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  1. #16
    Plutonium Lounger
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    Re: UDP connection request

    What's confusing to me is that one of 'em seems to be from iPowerweb which is a web hosting service. Have you ever used them in the past? Seems to me there is someone here in The Lounge who uses them, but I can't remember. I don't know if it could be some kinda monkey business so you're probably right to block it.

  2. #17
    Platinum Lounger
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    Re: UDP connection request

    Al

    I've never used them or heard of them before. But I guess that domain (within that range) may not have been the one trying to contact me - it could have been another, unrelated to this hosting service, I suppose. ???

    Alan

  3. #18
    Uranium Lounger
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    Re: UDP connection request

    <hr>is there a legitimate reason for anything (not just some unknown computer) to try to talk to a browser using UDP<hr>
    The answer is: it depends. <img src=/S/laugh.gif border=0 alt=laugh width=15 height=15> UDP is simpler and faster than TCP. UDP is connectionless (and unreliable). It does not demand an acknowledgement - it merely sends out the message. It can be useful when TCP connections are too complex or require too much overhead, typically where speed matters more than reliability.

    My thought is that blocking all UDP packets is unnecessary, but you are also unlikely to see any ill effects from it. Since UDP does not establish a circuit in the way that TCP does, the sender of a UDP packet has no way of knowing whether or not the data packet ever made it to the target...and UDP doesn't care, because it's not complex enough.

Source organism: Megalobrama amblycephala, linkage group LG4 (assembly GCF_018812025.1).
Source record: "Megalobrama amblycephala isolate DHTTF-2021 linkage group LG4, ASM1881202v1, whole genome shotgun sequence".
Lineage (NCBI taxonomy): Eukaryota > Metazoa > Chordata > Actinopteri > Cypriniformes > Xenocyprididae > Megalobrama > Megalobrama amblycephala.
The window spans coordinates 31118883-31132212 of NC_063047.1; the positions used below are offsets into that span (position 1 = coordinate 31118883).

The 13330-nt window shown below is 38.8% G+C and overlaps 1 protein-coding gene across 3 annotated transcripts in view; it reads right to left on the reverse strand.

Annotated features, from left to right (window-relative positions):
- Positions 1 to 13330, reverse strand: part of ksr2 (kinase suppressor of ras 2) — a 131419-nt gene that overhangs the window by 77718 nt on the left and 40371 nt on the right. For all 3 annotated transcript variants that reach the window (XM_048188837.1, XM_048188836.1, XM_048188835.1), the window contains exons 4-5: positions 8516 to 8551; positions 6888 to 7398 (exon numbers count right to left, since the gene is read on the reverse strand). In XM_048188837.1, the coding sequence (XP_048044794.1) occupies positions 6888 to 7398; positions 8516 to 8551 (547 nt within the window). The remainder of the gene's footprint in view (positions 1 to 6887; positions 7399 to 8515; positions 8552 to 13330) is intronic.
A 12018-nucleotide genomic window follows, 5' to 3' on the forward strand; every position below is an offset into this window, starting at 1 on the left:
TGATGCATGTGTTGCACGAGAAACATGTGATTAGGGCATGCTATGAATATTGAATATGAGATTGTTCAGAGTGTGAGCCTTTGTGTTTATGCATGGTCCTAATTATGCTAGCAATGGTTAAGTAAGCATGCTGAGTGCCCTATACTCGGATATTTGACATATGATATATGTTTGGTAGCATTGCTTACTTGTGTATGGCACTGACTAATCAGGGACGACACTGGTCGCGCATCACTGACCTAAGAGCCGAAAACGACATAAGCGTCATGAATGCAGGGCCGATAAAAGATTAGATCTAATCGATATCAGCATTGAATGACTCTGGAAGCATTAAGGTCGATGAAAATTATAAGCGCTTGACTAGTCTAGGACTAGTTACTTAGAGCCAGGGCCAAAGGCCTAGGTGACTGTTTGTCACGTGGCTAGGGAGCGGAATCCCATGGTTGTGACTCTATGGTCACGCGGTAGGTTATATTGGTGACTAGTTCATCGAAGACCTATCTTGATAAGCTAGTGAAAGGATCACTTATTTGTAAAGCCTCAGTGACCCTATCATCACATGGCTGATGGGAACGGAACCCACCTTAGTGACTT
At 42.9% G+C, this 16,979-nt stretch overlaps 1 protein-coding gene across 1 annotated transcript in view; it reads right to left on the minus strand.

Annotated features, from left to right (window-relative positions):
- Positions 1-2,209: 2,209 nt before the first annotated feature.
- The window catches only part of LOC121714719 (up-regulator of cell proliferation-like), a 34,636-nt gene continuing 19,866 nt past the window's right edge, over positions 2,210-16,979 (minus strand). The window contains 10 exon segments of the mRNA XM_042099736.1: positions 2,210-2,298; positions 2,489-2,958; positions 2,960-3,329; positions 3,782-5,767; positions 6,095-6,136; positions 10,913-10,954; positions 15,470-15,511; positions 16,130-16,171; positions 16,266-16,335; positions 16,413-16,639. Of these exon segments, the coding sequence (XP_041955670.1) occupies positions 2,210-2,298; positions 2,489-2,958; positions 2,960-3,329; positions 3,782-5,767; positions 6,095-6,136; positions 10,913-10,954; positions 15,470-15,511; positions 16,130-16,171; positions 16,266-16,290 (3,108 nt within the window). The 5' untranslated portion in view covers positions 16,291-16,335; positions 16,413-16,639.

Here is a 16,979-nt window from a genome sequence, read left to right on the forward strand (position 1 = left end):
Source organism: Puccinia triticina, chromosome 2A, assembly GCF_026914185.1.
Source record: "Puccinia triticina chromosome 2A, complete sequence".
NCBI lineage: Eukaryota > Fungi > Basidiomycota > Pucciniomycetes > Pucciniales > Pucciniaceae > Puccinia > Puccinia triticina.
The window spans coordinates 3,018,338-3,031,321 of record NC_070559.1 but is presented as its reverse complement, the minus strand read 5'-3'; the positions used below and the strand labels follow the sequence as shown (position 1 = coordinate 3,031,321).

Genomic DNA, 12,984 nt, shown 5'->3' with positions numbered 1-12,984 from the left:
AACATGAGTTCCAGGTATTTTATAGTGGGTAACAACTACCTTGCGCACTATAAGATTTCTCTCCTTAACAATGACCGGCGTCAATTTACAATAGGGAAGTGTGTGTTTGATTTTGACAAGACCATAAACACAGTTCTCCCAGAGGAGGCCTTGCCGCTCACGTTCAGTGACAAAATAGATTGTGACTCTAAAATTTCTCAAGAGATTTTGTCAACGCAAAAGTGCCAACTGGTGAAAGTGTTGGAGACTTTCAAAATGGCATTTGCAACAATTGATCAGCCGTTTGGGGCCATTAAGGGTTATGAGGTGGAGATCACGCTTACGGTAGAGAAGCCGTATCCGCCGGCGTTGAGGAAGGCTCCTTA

Zat help any?
    -Mark

  4. #19
    Platinum Lounger
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    Re: UDP connection request

    The answer is: Yes and No. <img src=/S/grin.gif border=0 alt=grin width=15 height=15> But it does help me decide that setting a rule to block all UDP packets specifically "aimed" at the browser, whatever that means (that port I'm guessing), is not a bad thing. As I said, my cable ISP appears to be using UDP to resolve my DNS address quite frequently and these comms are allowed by the firewall by default. It's only those to IE that it alerts to. So I guess the rule stays unless it seems to generate problems.

    Thanks Mark.

    Alan

    Edited - And just to confuse me further, I just received this from my ISP:

    "You can configure your firewall to drop UDP packets. We do not send a heart beat to you computer so it would not have any effect. As long as your modem is online and you are not using an application which utilises UDP, your connection should be workable."

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